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Forecasting heat waves far in advance
October 28, 2013 06:49 AM - Roger Greenway, ENN
Heat waves create unpleasant, sometimes deadly conditions. They also create serious problems for farmers who can suffer serious crop losses. Forecasting heat waves more than a few days in advance would enable more time to prepare for them. Scientists have fingerprinted a distinctive atmospheric wave pattern high above the Northern Hemisphere that can foreshadow the emergence of summertime heat waves in the United States more than two weeks in advance. The new research, led by scientists at the National Center for Atmospheric Research (NCAR), could potentially enable probability forecasts of U.S. heat waves 15-20 days out, giving society more time to prepare for these often-deadly events.
Arctic warming confirmed to be unprecedented
October 26, 2013 09:43 AM - Roger Greenway, ENN
The earth's climate is changing. Temperatures are trending higher. Scientists want to know if this trend is part of a natural cycle, augmented by man's use of fossil fuels. The Arctic region is a good place to look for clues. Average summer temperatures in the Eastern Canadian Arctic during the last 100 years are higher now than during any century in the past 44,000 years and perhaps as long ago as 120,000 years, says a new University of Colorado Boulder study. The study is the first direct evidence that the present warmth in the Eastern Canadian Arctic exceeds the peak warmth there in the Early Holocene, when the amount of the sun’s energy reaching the Northern Hemisphere in summer was roughly 9 percent greater than today, said CU-Boulder geological sciences Professor Gifford Miller, study leader. The Holocene is a geological epoch that began after Earth's last glacial period ended roughly 11,700 years ago and which continues today.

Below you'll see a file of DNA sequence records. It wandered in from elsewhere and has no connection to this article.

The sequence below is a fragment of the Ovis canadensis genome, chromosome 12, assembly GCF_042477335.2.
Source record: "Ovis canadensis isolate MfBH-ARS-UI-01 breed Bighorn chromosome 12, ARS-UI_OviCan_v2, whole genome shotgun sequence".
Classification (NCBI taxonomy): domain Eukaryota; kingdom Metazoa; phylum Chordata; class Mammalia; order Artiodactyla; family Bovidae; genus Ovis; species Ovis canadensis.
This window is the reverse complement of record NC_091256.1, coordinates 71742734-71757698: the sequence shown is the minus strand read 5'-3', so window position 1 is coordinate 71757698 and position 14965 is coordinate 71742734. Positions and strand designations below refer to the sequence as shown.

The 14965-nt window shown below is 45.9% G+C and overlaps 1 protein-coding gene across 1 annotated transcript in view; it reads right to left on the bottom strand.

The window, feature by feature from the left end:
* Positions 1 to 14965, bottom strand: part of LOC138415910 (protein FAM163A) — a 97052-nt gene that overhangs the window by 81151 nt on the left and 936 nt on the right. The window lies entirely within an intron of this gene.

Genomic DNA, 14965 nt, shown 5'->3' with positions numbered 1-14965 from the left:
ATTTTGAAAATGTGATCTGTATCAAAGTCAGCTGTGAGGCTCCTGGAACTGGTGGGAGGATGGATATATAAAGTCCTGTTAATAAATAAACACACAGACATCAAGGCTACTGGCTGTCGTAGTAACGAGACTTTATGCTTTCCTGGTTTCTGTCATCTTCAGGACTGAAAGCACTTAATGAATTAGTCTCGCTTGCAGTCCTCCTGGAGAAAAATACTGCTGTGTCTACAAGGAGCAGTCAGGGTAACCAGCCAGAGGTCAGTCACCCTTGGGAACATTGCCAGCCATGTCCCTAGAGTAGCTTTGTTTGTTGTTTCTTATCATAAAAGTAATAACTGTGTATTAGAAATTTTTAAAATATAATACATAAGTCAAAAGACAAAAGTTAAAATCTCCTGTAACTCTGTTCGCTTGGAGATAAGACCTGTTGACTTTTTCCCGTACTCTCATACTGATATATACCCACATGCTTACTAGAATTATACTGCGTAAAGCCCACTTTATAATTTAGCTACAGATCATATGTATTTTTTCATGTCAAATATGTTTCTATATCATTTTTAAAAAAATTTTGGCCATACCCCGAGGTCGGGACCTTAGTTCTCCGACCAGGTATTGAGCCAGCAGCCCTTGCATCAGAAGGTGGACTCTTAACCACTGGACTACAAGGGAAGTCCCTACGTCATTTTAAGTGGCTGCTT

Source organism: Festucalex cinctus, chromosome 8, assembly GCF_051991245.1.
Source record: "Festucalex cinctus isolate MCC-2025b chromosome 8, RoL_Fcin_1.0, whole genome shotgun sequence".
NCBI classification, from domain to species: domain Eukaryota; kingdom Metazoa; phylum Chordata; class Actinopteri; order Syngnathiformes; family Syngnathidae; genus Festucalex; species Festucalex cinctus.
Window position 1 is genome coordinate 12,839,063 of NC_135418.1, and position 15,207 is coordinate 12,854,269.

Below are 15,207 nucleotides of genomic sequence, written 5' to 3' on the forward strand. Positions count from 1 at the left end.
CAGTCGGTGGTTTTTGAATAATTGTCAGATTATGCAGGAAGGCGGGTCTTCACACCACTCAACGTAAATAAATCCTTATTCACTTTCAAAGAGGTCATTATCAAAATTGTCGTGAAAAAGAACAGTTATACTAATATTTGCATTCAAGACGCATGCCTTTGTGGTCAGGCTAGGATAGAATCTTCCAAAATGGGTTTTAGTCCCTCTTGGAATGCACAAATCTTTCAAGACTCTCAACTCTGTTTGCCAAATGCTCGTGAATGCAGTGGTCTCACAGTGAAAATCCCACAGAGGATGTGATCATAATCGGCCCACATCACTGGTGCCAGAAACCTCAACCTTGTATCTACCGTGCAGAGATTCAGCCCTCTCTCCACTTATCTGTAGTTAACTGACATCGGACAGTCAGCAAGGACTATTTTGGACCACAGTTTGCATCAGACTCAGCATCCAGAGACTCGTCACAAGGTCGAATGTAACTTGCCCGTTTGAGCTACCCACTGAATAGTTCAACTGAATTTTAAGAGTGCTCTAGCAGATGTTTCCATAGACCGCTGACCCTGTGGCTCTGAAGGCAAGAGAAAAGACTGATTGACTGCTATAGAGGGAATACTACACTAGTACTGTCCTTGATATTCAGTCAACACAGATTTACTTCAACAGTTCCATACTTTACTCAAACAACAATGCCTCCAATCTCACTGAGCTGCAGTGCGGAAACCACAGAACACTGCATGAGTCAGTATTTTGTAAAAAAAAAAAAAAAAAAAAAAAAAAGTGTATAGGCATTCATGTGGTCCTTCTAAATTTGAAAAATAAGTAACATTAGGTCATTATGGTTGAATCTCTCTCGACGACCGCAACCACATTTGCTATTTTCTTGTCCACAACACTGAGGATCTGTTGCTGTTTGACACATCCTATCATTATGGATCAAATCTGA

The Abundance of Invasive Species
October 25, 2013 04:05 PM - Robin Blackstone, ENN
Recognizing that invasive species are major catalysts for environmental change, researchers from the University of Wisconsin—Madison are relooking at how we account for invasive species populations. Instead of researching the behaviors and habits of the invasive species, researchers Gretchen Hansen and Jake Vander Zanden are considering abundance distributions of invasive species. They hypothesize that measuring abundance in an area is a more helpful determinate for defining the most optimal methods of prevention, containment, control and eradication.
Breakthrough in CO2 conversion to useful forms of carbon
October 25, 2013 07:22 AM - Roger Greenway, ENN
CO2 is an important air pollution emission contributing to climate change. Researchers around the globe are looking at ways to remove CO2 from flue gasses and to store it (sequestering) or to in someway use it. By tuning gold nanoparticles to just the right size, researchers from Brown University have developed a catalyst that selectively converts carbon dioxide (CO2) to carbon monoxide (CO), an active carbon molecule that can be used to make alternative fuels and commodity chemicals. "Our study shows potential of carefully designed gold nanoparticles to recycle CO2 into useful forms of carbon," said Shouheng Sun, professor of chemistry and one of the study’s senior authors. "The work we've done here is preliminary, but we think there's great potential for this technology to be scaled up for commercial applications."
Introduction to Persistent, Bioaccumulative, Toxic (PBT) Compounds in the Environment
October 24, 2013 05:03 PM - Robin Blackstone, ENN